San Francisco supervisors propose homeless shelters in all city districts
SAN FRANCISCO (KTVU) - In the continuing effort to help solve rampant homelessness in San Francisco, a city supervisor proposed an idea that would require all of the city’s 11 districts host navigation centers, or shelters for the homeless.
“What I’ve introduced today is an ordinance that would require a navigation center in every district in San Francisco,” said District 6 Supervisor Matthew Haney.
If approved, the districts would have to comply during a time period that spans 30 months. Haney said this would help spread the burden of remedying homeless issues across all areas of the city.%INLINE%
Currently, there are six navigation centers, but only across three San Francisco districts.
Haney’s legislation is co-sponsored by three other district supervisors.
“We have a citywide crisis. A lot of my colleagues are saying they’re open to one. They know that they have a problem. We want to see the board of supervisors step up and say we’re all in this together,” said Haney.
The plan comes amid the controversial proposal to build and open a SAFE Navigation Center on the site of a current parking lot on The Embarcadero, south of Bryant Street.
“We agree the navigation model works. The mayor is for it [and] the board is for it. Yet we seem to only be building them in one small part of the city” Haney said, just before heading into a Board of Supervisors Meeting on Tuesday where he would introduce his legislation.
Wallace Lee, who lives two blocks away from the proposed SAFE Navigation Center launched an organization called SAFE Embarcadero. The group is raising funds to take legal action against the city should the shelter be approved.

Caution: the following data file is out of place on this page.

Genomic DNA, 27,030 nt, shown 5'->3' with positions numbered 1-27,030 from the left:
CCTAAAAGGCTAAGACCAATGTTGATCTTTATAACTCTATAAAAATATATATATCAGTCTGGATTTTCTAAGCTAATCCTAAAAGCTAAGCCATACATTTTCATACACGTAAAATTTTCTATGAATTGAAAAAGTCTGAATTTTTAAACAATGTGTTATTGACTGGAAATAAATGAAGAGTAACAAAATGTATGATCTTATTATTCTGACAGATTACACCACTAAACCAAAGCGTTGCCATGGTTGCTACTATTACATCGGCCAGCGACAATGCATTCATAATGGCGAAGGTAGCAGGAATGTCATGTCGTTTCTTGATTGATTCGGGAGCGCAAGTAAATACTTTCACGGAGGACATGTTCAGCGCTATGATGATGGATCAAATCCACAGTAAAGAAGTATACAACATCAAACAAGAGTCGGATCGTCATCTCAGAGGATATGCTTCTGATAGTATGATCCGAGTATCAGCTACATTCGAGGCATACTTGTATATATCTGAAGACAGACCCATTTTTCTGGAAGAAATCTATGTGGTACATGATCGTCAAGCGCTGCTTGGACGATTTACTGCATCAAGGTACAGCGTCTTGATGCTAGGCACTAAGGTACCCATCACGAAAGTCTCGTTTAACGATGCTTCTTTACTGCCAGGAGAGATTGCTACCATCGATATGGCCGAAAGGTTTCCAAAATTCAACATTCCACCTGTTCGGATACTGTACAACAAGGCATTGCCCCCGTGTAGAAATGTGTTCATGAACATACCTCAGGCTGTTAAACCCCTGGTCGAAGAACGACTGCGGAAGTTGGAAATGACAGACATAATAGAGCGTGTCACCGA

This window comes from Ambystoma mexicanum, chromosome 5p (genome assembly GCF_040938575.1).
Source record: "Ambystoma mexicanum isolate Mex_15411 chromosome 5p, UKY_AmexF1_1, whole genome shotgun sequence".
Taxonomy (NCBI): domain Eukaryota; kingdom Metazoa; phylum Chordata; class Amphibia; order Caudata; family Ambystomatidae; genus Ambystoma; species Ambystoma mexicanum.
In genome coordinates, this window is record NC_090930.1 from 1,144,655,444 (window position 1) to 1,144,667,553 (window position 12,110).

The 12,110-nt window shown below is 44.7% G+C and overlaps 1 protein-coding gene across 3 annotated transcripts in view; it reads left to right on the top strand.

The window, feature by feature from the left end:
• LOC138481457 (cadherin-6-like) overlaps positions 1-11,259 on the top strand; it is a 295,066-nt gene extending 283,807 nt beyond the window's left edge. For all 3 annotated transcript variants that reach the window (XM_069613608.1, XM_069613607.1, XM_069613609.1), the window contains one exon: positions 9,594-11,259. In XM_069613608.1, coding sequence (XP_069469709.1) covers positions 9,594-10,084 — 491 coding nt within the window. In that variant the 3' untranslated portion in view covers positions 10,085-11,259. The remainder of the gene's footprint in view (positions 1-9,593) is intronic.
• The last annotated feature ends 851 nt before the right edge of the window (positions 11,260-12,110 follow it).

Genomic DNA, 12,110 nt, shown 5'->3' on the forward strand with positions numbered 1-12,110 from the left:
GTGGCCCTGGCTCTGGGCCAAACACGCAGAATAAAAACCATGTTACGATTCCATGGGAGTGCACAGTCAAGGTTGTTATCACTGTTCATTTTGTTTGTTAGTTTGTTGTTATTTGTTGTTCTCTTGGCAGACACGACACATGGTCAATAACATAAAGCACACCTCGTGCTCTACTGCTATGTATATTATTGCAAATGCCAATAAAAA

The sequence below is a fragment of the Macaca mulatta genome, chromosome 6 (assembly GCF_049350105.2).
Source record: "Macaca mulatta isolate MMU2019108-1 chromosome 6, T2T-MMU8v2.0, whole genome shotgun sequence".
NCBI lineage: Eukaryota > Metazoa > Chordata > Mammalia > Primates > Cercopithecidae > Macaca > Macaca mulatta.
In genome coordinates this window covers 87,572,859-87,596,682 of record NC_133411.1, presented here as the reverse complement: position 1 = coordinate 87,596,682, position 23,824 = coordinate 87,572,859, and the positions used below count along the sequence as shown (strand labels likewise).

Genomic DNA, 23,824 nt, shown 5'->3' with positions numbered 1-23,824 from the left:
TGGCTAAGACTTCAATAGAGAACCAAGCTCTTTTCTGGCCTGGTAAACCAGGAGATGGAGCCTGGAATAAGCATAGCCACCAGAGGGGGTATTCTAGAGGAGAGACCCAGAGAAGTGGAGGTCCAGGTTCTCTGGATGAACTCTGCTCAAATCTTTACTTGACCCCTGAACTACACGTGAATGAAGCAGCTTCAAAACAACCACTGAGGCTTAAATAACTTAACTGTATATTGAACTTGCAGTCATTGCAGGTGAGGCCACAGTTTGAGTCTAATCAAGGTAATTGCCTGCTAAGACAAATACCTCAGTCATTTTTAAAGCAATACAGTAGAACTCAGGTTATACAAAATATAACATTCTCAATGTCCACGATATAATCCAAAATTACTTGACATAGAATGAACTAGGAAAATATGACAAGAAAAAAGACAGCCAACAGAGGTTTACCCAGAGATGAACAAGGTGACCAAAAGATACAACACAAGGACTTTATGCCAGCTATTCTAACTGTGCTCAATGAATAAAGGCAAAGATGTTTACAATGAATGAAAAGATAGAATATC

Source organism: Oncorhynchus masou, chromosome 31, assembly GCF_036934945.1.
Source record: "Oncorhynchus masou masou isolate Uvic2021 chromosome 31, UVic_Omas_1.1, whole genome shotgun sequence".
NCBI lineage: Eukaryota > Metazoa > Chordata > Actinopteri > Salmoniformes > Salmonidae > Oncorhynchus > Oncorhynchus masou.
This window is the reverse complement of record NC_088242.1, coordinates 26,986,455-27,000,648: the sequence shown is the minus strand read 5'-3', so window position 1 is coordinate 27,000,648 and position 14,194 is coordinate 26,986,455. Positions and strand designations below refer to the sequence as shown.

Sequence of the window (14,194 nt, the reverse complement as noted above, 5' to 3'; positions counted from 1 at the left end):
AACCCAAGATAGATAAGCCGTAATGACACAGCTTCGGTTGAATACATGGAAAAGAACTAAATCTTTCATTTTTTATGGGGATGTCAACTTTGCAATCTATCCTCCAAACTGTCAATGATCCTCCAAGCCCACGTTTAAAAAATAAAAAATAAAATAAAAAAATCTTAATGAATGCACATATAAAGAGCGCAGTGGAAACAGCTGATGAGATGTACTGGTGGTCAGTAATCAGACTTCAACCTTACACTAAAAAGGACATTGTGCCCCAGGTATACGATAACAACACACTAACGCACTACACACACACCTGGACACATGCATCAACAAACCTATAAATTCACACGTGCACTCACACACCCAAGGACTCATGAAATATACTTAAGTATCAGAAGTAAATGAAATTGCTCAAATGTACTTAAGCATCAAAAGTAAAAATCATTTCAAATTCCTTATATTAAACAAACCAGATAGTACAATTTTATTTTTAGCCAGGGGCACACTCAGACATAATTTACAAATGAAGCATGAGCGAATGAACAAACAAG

“If you go look at the other navigation centers, there are chop shops showing up in front of them, open drug use, encampments. A lot of problems we feel like we don't want in our neighborhood,” Lee said.
In an effort to alleviate concerns from neighbors, Mayor London Breed modified her proposal by reducing the number of beds that would be housed in the shelter from more than 200 to 130.
“This was really in response to their feedback. We’ve shortened the lease terms,” said Mayor Breed on Tuesday morning.
But the reduction in bed size may not be permanent because there would be the option of installing an additional 70 over a six-month period, putting Mayor Breed closer to her goal of 1,000 additional shelter beds in the city by 2020.
“All we’re asking for is a chance to let this navigation center happen and they will see a difference in that particular neighborhood with the number of homeless people who are all along The Embarcadero,” Breed said.
The land on which the city would like to build the SAFE Navigation Center is owned by the Port of San Francisco, which votes on the proposal on April 23rd.